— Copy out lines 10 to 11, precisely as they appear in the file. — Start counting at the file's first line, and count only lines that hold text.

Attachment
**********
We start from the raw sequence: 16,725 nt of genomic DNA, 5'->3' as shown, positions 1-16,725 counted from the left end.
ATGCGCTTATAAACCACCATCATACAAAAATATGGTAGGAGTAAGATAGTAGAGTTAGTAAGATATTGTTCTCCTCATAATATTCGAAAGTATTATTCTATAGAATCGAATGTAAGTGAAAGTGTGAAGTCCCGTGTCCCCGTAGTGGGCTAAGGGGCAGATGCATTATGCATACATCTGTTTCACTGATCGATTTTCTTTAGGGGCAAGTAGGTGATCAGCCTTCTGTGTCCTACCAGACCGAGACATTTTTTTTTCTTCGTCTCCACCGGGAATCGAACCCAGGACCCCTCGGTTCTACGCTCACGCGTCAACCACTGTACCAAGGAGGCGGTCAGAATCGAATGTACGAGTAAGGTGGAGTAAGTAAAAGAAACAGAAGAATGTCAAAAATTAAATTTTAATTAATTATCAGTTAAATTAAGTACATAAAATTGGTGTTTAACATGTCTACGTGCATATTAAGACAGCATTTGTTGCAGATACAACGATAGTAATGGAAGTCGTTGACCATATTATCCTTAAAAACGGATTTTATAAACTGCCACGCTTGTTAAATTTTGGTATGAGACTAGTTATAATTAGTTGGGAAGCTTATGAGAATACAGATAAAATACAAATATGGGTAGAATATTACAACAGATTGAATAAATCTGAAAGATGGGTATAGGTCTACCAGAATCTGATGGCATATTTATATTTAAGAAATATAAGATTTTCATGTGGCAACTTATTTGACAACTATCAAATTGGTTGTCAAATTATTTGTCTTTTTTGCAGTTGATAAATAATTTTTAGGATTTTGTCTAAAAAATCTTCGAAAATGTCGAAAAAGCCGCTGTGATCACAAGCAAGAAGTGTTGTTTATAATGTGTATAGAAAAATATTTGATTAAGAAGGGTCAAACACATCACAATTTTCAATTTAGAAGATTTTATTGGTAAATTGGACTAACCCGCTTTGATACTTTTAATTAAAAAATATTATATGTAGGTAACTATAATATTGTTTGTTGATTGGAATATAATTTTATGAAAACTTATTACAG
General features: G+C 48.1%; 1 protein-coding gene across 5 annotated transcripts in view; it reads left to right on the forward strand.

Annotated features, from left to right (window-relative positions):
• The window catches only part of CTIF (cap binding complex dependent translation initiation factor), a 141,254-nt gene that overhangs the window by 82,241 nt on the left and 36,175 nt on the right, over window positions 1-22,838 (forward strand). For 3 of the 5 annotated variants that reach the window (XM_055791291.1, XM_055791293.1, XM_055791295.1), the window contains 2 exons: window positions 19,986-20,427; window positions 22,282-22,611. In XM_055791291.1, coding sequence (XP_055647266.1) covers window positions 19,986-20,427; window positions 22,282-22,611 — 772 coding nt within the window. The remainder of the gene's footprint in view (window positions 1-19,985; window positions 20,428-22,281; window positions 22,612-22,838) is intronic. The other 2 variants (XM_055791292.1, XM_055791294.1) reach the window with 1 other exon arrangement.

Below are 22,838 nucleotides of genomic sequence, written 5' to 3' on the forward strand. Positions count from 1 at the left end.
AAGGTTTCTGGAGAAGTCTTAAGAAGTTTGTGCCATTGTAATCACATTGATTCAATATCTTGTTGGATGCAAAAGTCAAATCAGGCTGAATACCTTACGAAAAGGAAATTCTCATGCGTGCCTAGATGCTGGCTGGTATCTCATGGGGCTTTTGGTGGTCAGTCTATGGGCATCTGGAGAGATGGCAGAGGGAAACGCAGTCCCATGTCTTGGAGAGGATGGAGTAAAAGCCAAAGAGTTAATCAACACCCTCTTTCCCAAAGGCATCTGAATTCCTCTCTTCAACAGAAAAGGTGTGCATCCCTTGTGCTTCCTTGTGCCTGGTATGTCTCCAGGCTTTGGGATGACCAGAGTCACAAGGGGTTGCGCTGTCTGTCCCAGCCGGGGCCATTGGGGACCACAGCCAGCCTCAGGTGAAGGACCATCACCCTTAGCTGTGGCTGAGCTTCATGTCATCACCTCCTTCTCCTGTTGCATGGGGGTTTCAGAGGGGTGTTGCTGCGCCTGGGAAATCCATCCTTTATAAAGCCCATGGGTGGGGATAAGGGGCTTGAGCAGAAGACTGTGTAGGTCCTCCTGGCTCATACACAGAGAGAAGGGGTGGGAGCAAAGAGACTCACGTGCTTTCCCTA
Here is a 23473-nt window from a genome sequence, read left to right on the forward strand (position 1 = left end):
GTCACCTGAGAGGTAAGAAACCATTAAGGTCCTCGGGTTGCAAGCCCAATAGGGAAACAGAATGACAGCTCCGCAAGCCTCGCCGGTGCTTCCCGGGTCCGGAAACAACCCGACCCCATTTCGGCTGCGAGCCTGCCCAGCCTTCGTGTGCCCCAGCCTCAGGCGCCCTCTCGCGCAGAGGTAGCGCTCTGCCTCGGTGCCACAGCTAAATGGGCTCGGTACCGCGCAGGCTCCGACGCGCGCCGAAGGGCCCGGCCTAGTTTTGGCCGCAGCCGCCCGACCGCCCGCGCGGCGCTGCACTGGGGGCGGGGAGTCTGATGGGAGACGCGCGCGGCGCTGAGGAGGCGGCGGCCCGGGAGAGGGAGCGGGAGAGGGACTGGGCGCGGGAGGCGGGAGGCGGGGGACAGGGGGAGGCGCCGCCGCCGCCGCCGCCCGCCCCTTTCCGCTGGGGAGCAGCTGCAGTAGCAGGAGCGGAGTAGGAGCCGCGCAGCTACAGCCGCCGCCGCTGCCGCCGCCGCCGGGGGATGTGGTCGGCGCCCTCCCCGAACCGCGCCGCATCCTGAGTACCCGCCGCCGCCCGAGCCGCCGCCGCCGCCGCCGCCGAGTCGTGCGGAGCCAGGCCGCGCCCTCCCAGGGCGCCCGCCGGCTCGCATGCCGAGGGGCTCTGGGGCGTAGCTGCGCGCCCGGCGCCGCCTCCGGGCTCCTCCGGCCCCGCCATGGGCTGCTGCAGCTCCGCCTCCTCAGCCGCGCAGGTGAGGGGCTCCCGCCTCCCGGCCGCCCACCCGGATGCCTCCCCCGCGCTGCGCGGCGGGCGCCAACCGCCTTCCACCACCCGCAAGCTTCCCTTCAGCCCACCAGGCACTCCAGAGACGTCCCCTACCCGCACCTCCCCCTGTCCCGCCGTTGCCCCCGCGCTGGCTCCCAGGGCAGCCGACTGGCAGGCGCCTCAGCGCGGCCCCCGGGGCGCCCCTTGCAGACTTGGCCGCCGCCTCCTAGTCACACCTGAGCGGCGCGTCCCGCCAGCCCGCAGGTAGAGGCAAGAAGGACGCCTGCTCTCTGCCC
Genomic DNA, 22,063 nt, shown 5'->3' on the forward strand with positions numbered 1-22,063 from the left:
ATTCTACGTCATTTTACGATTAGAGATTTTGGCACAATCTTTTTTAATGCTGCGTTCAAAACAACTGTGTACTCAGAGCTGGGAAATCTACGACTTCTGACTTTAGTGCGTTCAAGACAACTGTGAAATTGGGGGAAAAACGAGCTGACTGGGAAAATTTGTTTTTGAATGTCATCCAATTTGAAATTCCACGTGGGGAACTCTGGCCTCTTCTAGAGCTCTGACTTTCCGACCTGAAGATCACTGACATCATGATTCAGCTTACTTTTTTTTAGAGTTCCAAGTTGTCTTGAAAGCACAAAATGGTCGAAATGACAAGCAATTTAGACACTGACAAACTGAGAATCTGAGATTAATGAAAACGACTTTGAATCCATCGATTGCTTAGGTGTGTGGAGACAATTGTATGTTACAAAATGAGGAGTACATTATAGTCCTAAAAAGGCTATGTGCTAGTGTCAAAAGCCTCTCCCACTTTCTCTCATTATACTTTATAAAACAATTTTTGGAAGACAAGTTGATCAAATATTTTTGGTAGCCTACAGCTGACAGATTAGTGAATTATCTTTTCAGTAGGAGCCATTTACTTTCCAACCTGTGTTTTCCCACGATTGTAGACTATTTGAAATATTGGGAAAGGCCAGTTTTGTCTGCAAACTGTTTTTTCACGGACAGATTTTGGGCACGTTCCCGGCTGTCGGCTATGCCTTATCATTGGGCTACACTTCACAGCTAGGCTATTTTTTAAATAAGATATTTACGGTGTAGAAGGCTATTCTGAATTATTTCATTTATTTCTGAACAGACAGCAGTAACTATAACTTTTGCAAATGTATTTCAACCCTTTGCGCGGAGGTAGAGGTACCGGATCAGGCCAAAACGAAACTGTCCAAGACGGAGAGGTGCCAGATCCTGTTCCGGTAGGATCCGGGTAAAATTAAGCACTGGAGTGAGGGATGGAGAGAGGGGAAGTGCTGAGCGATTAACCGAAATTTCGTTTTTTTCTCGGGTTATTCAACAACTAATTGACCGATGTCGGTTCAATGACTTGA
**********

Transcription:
Genomic DNA, 22,063 nt, shown 5'->3' on the forward strand with positions numbered 1-22,063 from the left:
ATTCTACGTCATTTTACGATTAGAGATTTTGGCACAATCTTTTTTAATGCTGCGTTCAAAACAACTGTGTACTCAGAGCTGGGAAATCTACGACTTCTGACTTTAGTGCGTTCAAGACAACTGTGAAATTGGGGGAAAAACGAGCTGACTGGGAAAATTTGTTTTTGAATGTCATCCAATTTGAAATTCCACGTGGGGAACTCTGGCCTCTTCTAGAGCTCTGACTTTCCGACCTGAAGATCACTGACATCATGATTCAGCTTACTTTTTTTTAGAGTTCCAAGTTGTCTTGAAAGCACAAAATGGTCGAAATGACAAGCAATTTAGACACTGACAAACTGAGAATCTGAGATTAATGAAAACGACTTTGAATCCATCGATTGCTTAGGTGTGTGGAGACAATTGTATGTTACAAAATGAGGAGTACATTATAGTCCTAAAAAGGCTATGTGCTAGTGTCAAAAGCCTCTCCCACTTTCTCTCATTATACTTTATAAAACAATTTTTGGAAGACAAGTTGATCAAATATTTTTGGTAGCCTACAGCTGACAGATTAGTGAATTATCTTTTCAGTAGGAGCCATTTACTTTCCAACCTGTGTTTTCCCACGATTGTAGACTATTTGAAATATTGGGAAAGGCCAGTTTTGTCTGCAAACTGTTTTTTCACGGACAGATTTTGGGCACGTTCCCGGCTGTCGGCTATGCCTTATCATTGGGCTACACTTCACAGCTAGGCTATTTTTTAAATAAGATATTTACGGTGTAGAAGGCTATTCTGAATTATTTCATTTATTTCTGAACAGACAGCAGTAACTATAACTTTTGCAAATGTATTTCAACCCTTTGCGCGGAGGTAGAGGTACCGGATCAGGCCAAAACGAAACTGTCCAAGACGGAGAGGTGCCAGATCCTGTTCCGGTAGGATCCGGGTAAAATTAAGCACTGGAGTGAGGGATGGAGAGAGGGGAAGTGCTGAGCGATTAACCGAAATTTCGTTTTTTTCTCGGGTTATTCAACAACTAATTGACCGATGTCGGTTCAATGACTTGA